Chicago Celebrates World Series Triumph
STEVE INSKEEP, host:
We are checking out rumors that in Chicago this morning, the sun may rise in the West. NPR's Cheryl Corley has been unable to confirm these rumors, but she did spend the evening with White Sox fans.
(Soundbite of cheering)
CHERYL CORLEY reporting:
Fans slapped their hands in high-fives, shouted in victory and poured out of Jimbo's, the neighborhood bar closest to the White Sox stadium, as soon as shortstop Juan Uribe made the final play. The White Sox were the world champions, and it was a moment Danny Humanike(ph) said he'd always dreamt of.
Mr. DANNY HUMANIKE: As a little boy, you always want this day to come. You hope and you hope, and it comes, and when it comes...
Unidentified Man: A dream come true.
Mr. HUMANIKE: ...you cry like a little boy. It's unbelievable. It's awesome.
Unidentified Man: (Singing) Hey, hey!
CORLEY: What do you think this means for the city of Chicago?
Mr. HUMANIKE: Who's the number one team around here? Who's the big dog?
Unidentified Man: Forget the Cubbies.
Mr. HUMANIKE: White Sox. White Sox.
Unidentified Man: Sox all the way.
CORLEY: It was raining lightly outside, but fans didn't care and they danced in the street while police kept a watchful eye. James Brewer(ph) walked by holding a broom in his hand.
Mr. JAMES BREWER: I had a feeling that they was going to sweep them today. That's why I had this broom. From the beginning of this series, I had this broom. I had a feeling it was going to be four games. That was it. The pitching staff was too strong for them. They couldn't handle it.
(Soundbite of music)
Unidentified Singer: ...White Sox...
CORLEY: Chicago Mayor Richard Daley, a longtime White Sox fan, attended a few meetings earlier in the day and then headed for Houston for the game. He said the White Sox really worked together as a team.
Mayor RICHARD DALEY (Chicago, Illinois): No one's a great star. Everybody contributed in each game in a different way, and that's what I like about it.
CORLEY: Daley says the White Sox were often underrated and that the city's North Side baseball team, the Chicago Cubs, received more publicity in recent years since they are owned by a media conglomerate. That sense of neglect, whether right or wrong, helps fuel the rivalry between the White Sox and the Cubs and even permeated the victory celebration inside Jimbo's sports bar. The Cubs haven't won a World Series since 1908, and doorman Eddie Reyes(ph) said he was glad the White Sox reached the World Series first.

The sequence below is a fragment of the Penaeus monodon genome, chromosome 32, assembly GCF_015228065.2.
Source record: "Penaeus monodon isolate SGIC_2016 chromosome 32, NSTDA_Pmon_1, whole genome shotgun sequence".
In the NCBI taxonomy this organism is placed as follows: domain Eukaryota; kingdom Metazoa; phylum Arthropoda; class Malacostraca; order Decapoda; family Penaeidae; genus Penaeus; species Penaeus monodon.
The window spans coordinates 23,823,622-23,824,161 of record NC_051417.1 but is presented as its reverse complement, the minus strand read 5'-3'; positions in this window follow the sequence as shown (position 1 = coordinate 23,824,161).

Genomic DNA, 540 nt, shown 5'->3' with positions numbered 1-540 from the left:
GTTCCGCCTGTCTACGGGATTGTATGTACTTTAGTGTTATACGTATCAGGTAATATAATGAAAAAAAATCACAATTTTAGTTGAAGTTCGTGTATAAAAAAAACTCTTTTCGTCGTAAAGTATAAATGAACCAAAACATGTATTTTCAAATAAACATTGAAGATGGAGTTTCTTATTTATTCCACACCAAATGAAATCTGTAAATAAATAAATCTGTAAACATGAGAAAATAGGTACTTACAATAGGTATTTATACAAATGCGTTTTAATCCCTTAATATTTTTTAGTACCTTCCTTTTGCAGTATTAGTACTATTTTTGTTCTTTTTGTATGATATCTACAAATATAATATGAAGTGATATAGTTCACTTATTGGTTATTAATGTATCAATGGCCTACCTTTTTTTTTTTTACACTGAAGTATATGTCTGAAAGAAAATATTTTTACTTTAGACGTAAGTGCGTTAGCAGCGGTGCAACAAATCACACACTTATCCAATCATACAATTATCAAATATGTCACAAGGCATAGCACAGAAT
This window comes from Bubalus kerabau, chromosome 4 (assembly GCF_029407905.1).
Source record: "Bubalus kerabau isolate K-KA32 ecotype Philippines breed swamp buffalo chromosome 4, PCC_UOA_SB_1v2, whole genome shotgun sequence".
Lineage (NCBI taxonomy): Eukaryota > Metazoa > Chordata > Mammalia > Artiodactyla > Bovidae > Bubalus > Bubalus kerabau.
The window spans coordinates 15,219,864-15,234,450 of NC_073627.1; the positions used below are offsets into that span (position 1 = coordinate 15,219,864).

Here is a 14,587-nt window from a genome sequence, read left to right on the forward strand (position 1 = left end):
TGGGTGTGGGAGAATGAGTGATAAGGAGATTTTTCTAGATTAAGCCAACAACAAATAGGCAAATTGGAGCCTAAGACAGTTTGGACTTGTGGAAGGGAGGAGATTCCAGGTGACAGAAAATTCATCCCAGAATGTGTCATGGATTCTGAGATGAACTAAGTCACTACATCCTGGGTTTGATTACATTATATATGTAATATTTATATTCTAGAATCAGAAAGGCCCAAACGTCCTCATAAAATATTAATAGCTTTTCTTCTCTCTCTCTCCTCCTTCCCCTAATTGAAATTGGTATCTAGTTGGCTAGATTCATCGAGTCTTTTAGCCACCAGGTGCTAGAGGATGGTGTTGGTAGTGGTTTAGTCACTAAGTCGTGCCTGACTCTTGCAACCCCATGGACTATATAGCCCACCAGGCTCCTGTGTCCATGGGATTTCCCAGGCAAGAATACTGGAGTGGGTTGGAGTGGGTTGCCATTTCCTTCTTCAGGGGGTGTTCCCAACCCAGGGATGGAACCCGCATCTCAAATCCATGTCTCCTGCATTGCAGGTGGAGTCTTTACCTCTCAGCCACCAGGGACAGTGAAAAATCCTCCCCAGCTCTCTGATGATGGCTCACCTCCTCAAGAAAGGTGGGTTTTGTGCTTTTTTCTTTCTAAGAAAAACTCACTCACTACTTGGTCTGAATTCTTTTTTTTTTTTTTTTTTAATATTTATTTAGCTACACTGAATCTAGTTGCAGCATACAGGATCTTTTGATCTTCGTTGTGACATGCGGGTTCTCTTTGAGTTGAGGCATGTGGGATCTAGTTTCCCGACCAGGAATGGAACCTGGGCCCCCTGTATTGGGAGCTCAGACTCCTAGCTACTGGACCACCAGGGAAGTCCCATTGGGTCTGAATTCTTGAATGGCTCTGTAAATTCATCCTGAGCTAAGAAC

Mr. EDDIE REYES (Doorman, Jimbo's Sports Bar): Rubbing it in their face. Bragging rights. That's all that is basically, just bragging rights.
CORLEY: After the Boston Red Sox finally won the World Series last year and the White Sox this year, the pressure will grow on the Cubs to come through after all these years. Major-league baseball historian Jerome Holtzman says the divisions between the White Sox and the Cubs didn't used to be so strong. He was a young sportswriter in 1959 when the Sox last appeared in the World Series.
Mr. JEROME HOLTZMAN (Major-League Baseball Historian): I grew up a White Sox fan as a little boy, but I'm not just a Whi--I'm a fan of both teams now. I have been for years. The city seems to be split. I feel sorry for the Cub fans who are unable to root for the White Sox. They missed out on the fun and, more important, a memorable Chicago experience.
CORLEY: And for a team that hadn't won a World Series for 88 years, the White Sox's sweep of the Houston Astros was like a storybook ending. Northwestern University Professor Bill Savage teaches a class about baseball's portrayal in literature and film. He says the Sox's victory changes the entire story of the franchise.
Professor BILL SAVAGE (Northwestern University): Instead of being another futile losing franchise whose high point historically is the embarrassment of the Black Sox scandal, the White Sox become sort of the darlings of the 21st century, a team with players from all over the world, a team that plays baseball the right way. It changes the latest chapter in the story.
CORLEY: It's a chapter that jubilant White Sox fans say they'd like to continue with another appearance in the World Series next year.
Cheryl Corley, NPR News, Chicago.
INSKEEP: Here's one more piece of information this morning on the withdrawal of Harriet Miers from consideration for the United States Supreme Court. That withdrawal means that Justice Sandra Day O'Connor will have to delay her retirement even longer. Justice O'Connor wrote to President Bush nearly four months ago saying that she wanted to retire but would serve until her successor was confirmed. The president nominated John Roberts for her seat, but he moved over to Rehnquist's seat after William Rehnquist died, and the president nominated Roberts for that seat. Then Harriet Miers was the nominee, and now Harriet Miers has stepped away under pressure from many people in her president's own party. And now that she has withdrawn, we're told that Sandra Day O'Connor will stay on the US Supreme Court, a ninth justice, for the foreseeable future.
It's MORNING EDITION from NPR News.
NPR transcripts are created on a rush deadline by a contractor for NPR, and accuracy and availability may vary. This text may not be in its final form and may be updated or revised in the future. Please be aware that the authoritative record of NPR's programming is the audio.